jeudi 2 mars 2017

Station Lifts Orbit, Crew Explores Diet and Stem Cells











ISS - Expedition 50 Mission patch.

March 2, 2017

International Space Station (ISS). Animation Credit: NASA

The International Space Station fired its engines Wednesday night slightly raising its orbit to accommodate a crew exchange in April. In the meantime, the six-person Expedition 50 crew continued learning how living in space affects the human body.

The station’s third module, the Zvezda service module which launched in 2000, fired its main engines for 43 seconds overnight. The orbital reboost places the station at the correct altitude for the departure of three Expedition 50 crew members April 10. Just ten days later, two new space residents will arrive completing the Expedition 51 crew.


Image above: (From left) Crewmates Thomas Pesquet, Oleg Novitskiy and Peggy Whitson just recently celebrated 100 days in space. The trio is scheduled to return to Earth June 2. Image Credit: NASA.

Scientists are exploring the best nutrition requirements to keep astronauts healthy and productive during long-term space missions. Astronaut Thomas Pesquet is contributing to that research today beginning a prescribed diet for the next 11 days. During that period he will collect urine samples and measure his breathing for the Energy study. Results will help researchers plan meals to ensure successful missions farther out into space.

Flight Engineer Peggy Whitson, who will become station commander April 9, peered at stem cells through a specialized microscope on today. She is helping scientists understand how microgravity increases stem cell replication possibly improving disease treatments on Earth.

Station Boosting Orbit for April Crew Swap

The International Space Station will boost its orbit Wednesday night to get ready for a crew swap next month. Three Expedition 50 crew members will complete their mission and a new two-person crew will launch to the station in April.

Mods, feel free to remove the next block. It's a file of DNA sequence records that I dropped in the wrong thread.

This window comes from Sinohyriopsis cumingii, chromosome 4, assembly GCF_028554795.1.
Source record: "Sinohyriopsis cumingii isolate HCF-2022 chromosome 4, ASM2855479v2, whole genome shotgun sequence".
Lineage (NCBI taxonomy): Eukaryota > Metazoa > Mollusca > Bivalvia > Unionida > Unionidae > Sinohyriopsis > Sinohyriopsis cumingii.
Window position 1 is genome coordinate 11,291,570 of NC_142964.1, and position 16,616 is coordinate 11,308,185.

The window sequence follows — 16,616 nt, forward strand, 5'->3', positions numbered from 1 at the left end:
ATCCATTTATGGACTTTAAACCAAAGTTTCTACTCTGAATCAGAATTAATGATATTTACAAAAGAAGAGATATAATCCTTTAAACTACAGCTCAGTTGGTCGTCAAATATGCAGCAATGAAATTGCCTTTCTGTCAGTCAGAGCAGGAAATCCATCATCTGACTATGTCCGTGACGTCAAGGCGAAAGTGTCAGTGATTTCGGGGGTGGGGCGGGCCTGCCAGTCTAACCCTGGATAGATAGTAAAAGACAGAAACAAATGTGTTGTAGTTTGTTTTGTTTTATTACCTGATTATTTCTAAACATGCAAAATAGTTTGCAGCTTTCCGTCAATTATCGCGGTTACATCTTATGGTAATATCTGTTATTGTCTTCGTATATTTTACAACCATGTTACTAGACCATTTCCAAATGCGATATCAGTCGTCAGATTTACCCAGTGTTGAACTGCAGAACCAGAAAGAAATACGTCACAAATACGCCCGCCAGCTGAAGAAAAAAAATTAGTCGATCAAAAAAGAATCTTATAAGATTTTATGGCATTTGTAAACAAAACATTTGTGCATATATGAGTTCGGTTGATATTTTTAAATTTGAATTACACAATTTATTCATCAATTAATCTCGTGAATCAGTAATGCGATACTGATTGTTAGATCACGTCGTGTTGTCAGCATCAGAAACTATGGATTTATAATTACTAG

Commander Shane Kimbrough and his crewmates Sergey Ryzhikov and Andrey Borisenko will end their mission April 10 after 173 days in space. The trio will undock from the Poisk mini-research module in their Soyuz MS-02 spacecraft officially ending the Expedition 50 mission.

The reboost also readies the station for the arrival of two new crew members who will arrive April 20. Veteran cosmonaut Fyodor Yurchikhin and NASA astronaut Jack Fischer, a first-time space flyer, will take a short four-orbit ride aboard the Soyuz MS-04 spacecraft and dock to Poisk. The new Expedition 51 trio is scheduled to stay in space for 136 days.


Image above: The Expedition 50 crew members are (from left) Andrey Borisenko, Commander Shane Kimbrough, Sergey Ryzhikov, Thomas Pesquet, Peggy Whitson and Oleg Novitskiy. Image Credits: NASA/Bill Stafford.

NASA astronaut Peggy Whitson will become Expedition 51 commander after Kimbrough and his crew undock. She is staying behind with fellow crewmates Thomas Pesquet from France and Oleg Novitskiy from Russia. They will stay in space until June 2 ending their mission after 195 days when they return home in their Soyuz MS-03 spacecraft.

Engineers on the ground switched from one pump to another in the thermal cooling system for one of the particle detectors on the Alpha Magnetic Spectrometer (AMS), an experiment to study cosmic ray particle physics from the outside of the International Space Station. The silicon tracker is one of several detectors that collect data on cosmic particles and is equipped with four redundant pumps used to circulate carbon dioxide to maintain the required temperature in the changing thermal environment outside the station. A pump stopped functioning on Tuesday, Feb. 28, 2017, and was the second to stop after a different pump experienced a similar issue in March, 2014. Only one pump is required to operate at a given time, and long-term planning is underway to potentially bypass the pumps and associated equipment with an upgraded system put in place during a series of spacewalks. AMS launched in 2011, and results have already contributed to science showing potential indirect evidence of dark matter and other new cosmic ray particle physics discoveries.

Related links:

Expedition 50: https://www.nasa.gov/mission_pages/station/expeditions/expedition50/index.html

Expedition 51: https://www.nasa.gov/mission_pages/station/expeditions/future.html

Energy study: https://www.nasa.gov/mission_pages/station/research/experiments/397.html

Stem cell replication: https://www.nasa.gov/mission_pages/station/research/experiments/1971.html

Alpha Magnetic Spectrometer (AMS): https://ams.nasa.gov/

Space Station Research and Technology: https://www.nasa.gov/mission_pages/station/research/index.html

International Space Station (ISS): https://www.nasa.gov/mission_pages/station/main/index.html

Images (mentioned), Animation (mentioned), Text, Credits: NASA/Mark Garcia.

Best regards, Orbiter.ch

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